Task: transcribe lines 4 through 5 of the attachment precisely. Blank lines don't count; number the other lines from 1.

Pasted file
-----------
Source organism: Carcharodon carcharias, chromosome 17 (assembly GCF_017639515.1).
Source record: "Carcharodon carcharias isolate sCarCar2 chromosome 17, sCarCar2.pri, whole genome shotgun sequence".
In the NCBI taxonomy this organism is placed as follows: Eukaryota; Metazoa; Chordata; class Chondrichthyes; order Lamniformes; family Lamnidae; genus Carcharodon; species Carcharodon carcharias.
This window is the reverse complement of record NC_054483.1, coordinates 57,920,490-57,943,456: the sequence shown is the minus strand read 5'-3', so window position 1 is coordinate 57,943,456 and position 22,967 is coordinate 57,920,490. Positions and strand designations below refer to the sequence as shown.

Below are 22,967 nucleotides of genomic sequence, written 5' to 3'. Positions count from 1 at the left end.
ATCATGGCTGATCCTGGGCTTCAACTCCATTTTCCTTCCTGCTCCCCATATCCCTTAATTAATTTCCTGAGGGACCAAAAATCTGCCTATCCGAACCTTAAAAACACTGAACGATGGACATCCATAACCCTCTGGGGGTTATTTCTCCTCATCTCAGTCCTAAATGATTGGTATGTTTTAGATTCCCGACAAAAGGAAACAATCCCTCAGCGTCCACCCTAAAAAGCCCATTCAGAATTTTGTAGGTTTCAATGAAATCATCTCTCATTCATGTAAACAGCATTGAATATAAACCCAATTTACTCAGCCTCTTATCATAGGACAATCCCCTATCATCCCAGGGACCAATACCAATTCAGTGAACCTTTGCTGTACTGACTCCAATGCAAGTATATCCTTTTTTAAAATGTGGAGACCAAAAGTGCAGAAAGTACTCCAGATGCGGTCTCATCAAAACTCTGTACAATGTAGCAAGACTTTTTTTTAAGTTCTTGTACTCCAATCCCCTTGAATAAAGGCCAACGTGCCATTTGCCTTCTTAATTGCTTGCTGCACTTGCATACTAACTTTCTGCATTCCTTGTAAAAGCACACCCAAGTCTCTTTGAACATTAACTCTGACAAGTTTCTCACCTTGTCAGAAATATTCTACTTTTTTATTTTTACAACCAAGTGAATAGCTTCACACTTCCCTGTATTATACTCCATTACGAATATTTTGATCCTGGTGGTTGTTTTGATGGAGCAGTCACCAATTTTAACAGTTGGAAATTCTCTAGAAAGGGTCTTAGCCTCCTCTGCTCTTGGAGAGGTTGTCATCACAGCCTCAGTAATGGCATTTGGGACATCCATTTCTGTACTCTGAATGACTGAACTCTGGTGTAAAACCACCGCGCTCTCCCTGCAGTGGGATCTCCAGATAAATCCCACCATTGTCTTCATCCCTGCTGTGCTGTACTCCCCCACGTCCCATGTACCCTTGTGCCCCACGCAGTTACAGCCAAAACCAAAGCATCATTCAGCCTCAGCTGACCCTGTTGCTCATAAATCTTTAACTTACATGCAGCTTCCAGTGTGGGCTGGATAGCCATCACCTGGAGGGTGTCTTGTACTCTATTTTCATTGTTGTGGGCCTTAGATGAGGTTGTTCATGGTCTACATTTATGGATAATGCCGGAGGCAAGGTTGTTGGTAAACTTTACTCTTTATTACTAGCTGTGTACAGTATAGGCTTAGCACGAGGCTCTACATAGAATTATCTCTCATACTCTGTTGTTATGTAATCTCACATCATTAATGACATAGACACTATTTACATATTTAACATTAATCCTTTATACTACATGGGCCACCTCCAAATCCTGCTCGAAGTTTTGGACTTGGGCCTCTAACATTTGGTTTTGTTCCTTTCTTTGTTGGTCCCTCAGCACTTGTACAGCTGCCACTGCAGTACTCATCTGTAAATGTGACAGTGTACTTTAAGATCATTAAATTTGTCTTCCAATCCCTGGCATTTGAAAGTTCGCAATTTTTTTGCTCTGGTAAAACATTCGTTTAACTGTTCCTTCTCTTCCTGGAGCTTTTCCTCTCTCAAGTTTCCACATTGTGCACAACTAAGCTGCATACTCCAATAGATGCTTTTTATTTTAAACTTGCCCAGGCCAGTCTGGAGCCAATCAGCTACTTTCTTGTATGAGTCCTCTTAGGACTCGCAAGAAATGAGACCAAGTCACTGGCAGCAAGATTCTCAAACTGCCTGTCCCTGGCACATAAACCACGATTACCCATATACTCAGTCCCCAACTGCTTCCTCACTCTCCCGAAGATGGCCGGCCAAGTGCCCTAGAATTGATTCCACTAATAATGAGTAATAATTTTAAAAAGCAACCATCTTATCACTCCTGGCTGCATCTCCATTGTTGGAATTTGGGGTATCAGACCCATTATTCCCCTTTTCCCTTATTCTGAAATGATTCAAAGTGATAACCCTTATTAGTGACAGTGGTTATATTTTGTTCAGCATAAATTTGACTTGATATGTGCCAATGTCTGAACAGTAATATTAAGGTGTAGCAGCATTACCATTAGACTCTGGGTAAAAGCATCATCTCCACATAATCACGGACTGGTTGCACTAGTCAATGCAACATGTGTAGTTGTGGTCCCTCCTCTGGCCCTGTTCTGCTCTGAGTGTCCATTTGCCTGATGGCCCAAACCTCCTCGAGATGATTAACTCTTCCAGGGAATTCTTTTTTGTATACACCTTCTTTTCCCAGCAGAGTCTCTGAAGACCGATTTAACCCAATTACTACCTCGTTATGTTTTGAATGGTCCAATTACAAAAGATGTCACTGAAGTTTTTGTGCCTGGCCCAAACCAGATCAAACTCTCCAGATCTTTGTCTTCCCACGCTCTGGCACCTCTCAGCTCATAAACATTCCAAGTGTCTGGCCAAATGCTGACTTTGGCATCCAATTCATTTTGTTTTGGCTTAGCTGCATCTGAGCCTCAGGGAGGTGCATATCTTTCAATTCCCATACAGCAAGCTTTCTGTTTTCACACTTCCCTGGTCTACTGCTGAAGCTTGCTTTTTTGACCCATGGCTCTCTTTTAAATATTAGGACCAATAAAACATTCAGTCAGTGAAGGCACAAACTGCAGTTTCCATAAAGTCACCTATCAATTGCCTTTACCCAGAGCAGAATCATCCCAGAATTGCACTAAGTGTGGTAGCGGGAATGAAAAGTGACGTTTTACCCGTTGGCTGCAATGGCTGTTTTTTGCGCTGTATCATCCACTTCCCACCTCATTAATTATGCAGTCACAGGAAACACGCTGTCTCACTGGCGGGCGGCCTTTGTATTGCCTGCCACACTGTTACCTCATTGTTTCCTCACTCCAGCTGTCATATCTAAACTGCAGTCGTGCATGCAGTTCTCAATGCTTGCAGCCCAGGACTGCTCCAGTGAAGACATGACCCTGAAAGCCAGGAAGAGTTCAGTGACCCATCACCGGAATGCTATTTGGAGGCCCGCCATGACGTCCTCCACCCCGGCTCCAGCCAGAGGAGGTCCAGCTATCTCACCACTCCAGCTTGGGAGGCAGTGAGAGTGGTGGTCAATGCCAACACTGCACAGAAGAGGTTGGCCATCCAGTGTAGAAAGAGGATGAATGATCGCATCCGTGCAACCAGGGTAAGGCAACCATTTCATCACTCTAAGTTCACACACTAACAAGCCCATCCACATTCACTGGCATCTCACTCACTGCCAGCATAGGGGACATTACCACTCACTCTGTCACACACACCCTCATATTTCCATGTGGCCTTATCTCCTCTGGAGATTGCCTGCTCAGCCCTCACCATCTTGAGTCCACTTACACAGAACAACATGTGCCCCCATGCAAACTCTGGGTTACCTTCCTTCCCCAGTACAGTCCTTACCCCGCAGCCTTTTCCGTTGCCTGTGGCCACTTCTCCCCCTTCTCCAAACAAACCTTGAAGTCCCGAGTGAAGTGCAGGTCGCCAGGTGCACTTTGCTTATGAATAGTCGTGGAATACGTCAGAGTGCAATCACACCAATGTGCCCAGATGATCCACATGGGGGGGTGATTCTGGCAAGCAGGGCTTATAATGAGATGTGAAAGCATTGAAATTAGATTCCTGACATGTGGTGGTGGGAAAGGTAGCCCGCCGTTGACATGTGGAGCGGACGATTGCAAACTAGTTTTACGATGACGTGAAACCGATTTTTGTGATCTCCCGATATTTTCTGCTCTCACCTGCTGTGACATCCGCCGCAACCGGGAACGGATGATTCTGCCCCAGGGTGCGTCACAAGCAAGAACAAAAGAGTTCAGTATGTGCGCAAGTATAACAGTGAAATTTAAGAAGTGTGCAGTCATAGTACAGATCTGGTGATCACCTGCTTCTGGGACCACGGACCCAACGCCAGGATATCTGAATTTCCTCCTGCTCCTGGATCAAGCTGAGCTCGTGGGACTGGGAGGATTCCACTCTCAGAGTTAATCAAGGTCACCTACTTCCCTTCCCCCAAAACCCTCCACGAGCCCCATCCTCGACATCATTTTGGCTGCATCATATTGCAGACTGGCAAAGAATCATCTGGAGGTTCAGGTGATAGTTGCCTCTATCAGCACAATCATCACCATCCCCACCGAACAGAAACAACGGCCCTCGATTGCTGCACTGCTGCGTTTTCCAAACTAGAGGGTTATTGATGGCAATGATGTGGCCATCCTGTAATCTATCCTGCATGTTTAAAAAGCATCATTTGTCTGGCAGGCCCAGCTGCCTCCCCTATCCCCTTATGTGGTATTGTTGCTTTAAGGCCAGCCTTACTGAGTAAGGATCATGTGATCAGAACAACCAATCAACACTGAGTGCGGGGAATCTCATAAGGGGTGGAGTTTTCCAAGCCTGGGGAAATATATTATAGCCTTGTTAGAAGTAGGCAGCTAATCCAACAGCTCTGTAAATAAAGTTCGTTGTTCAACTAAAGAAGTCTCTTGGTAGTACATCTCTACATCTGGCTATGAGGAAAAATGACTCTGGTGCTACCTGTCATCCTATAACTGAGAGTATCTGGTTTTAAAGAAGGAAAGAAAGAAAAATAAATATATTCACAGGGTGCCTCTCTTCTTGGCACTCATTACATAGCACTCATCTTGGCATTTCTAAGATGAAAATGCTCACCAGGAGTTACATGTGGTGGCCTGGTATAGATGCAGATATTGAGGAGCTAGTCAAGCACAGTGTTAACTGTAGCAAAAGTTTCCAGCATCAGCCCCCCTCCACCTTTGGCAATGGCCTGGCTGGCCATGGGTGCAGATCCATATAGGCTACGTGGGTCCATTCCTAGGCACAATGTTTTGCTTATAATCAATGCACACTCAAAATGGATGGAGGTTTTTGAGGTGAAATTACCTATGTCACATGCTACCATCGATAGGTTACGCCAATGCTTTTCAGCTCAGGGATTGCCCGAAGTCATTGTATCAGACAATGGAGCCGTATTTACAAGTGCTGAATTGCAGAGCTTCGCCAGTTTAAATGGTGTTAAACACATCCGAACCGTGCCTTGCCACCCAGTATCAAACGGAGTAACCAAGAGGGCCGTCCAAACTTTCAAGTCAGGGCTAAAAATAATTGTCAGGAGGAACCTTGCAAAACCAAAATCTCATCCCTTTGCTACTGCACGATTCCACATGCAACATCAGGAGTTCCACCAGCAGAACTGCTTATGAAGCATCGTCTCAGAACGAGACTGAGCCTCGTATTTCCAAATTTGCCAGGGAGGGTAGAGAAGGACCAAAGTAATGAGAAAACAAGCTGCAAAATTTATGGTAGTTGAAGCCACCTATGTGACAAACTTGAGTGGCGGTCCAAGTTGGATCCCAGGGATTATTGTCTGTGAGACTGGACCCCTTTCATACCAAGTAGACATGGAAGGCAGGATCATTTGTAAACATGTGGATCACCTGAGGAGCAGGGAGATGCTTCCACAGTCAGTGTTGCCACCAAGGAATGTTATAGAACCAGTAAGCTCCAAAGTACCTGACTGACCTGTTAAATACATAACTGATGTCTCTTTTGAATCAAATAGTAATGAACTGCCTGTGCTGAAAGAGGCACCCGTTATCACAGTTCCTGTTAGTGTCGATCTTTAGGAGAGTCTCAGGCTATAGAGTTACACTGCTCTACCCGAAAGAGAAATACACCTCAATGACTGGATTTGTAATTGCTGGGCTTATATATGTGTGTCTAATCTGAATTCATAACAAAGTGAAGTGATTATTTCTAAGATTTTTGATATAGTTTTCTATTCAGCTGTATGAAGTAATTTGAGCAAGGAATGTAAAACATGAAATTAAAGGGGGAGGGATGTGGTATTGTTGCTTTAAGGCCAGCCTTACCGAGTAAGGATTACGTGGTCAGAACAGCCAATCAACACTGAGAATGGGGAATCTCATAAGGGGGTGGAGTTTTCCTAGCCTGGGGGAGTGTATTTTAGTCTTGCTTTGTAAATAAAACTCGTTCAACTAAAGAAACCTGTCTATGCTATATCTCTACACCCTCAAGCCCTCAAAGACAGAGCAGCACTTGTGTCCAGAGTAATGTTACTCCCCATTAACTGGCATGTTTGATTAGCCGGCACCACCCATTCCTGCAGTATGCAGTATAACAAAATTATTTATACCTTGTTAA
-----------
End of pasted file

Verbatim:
This window is the reverse complement of record NC_054483.1, coordinates 57,920,490-57,943,456: the sequence shown is the minus strand read 5'-3', so window position 1 is coordinate 57,943,456 and position 22,967 is coordinate 57,920,490. Positions and strand designations below refer to the sequence as shown.

Below are 22,967 nucleotides of genomic sequence, written 5' to 3'. Positions count from 1 at the left end.